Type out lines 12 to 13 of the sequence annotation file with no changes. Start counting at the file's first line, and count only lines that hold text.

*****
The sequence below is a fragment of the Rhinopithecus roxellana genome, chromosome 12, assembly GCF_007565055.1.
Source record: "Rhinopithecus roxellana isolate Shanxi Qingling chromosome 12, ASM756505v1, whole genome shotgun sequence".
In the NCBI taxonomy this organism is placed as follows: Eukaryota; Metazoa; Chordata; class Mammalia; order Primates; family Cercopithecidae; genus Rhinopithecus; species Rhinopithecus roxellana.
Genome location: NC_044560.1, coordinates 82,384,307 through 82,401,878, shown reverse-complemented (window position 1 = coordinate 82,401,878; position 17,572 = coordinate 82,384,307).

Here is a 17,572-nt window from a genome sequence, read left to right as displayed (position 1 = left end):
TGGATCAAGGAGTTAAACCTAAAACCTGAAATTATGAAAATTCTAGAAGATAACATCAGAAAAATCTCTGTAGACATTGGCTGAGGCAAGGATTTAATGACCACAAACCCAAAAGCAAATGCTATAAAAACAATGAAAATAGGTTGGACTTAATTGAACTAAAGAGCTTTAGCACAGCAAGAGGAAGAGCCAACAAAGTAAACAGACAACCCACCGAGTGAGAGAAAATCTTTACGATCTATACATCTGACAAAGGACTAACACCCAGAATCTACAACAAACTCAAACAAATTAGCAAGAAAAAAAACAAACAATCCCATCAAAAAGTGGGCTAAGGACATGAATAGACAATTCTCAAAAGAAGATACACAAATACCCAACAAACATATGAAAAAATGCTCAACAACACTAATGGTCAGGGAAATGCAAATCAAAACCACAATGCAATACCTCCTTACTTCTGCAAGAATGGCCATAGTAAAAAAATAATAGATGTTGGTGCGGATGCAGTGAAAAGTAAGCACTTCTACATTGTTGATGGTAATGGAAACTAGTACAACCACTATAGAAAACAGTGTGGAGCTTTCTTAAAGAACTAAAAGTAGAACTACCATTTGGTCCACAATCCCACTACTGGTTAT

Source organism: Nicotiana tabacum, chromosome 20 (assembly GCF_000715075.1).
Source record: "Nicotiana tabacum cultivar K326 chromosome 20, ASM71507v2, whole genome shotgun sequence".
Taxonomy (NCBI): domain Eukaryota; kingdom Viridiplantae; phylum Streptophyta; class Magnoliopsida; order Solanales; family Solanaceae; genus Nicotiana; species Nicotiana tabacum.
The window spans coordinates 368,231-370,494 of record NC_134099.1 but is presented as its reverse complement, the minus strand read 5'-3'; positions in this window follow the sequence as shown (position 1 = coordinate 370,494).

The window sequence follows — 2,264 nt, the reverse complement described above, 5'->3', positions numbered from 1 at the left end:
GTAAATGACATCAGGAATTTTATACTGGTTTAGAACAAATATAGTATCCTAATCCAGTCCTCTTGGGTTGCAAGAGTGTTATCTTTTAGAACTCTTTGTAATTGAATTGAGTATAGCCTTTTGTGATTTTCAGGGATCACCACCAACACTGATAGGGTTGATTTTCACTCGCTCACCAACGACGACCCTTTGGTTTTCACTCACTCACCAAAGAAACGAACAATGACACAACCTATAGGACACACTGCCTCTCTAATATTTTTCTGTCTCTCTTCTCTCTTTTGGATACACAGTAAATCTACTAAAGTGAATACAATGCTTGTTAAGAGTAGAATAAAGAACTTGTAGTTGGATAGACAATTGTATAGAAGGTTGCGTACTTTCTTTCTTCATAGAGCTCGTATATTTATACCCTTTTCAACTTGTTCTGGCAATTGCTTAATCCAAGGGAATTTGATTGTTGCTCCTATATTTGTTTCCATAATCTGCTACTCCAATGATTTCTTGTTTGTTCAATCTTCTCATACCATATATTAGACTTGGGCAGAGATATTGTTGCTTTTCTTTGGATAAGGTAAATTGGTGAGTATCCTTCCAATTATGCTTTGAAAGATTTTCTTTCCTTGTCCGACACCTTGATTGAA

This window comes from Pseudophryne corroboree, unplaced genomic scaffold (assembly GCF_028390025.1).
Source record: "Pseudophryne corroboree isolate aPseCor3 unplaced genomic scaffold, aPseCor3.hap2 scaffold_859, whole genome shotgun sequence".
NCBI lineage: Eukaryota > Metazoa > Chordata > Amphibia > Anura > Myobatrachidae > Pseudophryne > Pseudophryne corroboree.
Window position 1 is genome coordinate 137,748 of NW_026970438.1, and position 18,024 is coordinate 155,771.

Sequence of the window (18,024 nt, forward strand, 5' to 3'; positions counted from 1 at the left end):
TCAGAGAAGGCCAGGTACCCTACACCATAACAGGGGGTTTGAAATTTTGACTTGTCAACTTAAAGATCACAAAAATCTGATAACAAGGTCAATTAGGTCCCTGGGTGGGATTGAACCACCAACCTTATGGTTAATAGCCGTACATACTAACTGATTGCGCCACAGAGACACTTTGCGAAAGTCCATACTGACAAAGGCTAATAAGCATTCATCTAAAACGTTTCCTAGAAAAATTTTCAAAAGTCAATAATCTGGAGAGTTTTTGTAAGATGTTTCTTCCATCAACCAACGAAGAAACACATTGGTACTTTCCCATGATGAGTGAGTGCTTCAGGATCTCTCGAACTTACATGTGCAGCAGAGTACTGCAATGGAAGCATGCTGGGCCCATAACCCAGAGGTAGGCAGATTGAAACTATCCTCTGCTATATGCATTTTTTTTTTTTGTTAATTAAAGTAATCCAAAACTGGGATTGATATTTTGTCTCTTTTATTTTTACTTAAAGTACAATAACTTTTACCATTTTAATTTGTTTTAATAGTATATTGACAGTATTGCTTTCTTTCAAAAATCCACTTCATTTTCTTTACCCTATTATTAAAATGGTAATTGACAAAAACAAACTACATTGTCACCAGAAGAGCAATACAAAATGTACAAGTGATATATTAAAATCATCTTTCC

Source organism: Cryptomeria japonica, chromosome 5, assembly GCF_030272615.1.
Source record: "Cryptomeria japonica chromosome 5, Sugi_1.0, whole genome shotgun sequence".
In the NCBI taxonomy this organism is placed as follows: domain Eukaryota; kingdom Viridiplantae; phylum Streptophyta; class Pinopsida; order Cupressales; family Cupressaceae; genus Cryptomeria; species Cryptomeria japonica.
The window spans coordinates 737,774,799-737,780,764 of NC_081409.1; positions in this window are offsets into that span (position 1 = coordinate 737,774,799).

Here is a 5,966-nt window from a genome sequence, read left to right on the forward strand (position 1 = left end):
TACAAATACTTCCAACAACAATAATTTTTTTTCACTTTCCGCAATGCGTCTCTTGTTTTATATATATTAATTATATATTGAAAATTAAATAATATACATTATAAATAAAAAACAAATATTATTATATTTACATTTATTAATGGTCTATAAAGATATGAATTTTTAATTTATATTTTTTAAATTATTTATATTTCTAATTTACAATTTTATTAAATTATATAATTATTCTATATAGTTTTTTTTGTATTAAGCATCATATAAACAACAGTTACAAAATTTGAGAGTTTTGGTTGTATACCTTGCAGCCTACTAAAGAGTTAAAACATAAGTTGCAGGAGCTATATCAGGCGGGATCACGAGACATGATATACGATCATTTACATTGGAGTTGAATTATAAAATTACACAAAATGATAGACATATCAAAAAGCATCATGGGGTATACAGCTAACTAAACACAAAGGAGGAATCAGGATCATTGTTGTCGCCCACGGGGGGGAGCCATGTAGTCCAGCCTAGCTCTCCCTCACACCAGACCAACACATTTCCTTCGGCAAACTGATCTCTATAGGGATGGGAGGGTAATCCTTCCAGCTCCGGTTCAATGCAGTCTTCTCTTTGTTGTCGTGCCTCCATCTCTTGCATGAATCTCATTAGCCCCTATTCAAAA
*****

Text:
GTAAATGACATCAGGAATTTTATACTGGTTTAGAACAAATATAGTATCCTAATCCAGTCCTCTTGGGTTGCAAGAGTGTTATCTTTTAGAACTCTTTGTAATTGAATTGAGTATAGCCTTTTGTGATTTTCAGGGATCACCACCAACACTGATAGGGTTGATTTTCACTCGCTCACCAACGACGACCCTTTGGTTTTCACTCACTCACCAAAGAAACGAACAATGACACAACCTATAGGACACACTGCCTCTCTAATATTTTTCTGTCTCTCTTCTCTCTTTTGGATACACAGTAAATCTACTAAAGTGAATACAATGCTTGTTAAGAGTAGAATAAAGAACTTGTAGTTGGATAGACAATTGTATAGAAGGTTGCGTACTTTCTTTCTTCATAGAGCTCGTATATTTATACCCTTTTCAACTTGTTCTGGCAATTGCTTAATCCAAGGGAATTTGATTGTTGCTCCTATATTTGTTTCCATAATCTGCTACTCCAATGATTTCTTGTTTGTTCAATCTTCTCATACCATATATTAGACTTGGGCAGAGATATTGTTGCTTTTCTTTGGATAAGGTAAATTGGTGAGTATCCTTCCAATTATGCTTTGAAAGATTTTCTTTCCTTGTCCGACACCTTGATTGAA

This window comes from Pseudophryne corroboree, unplaced genomic scaffold (assembly GCF_028390025.1).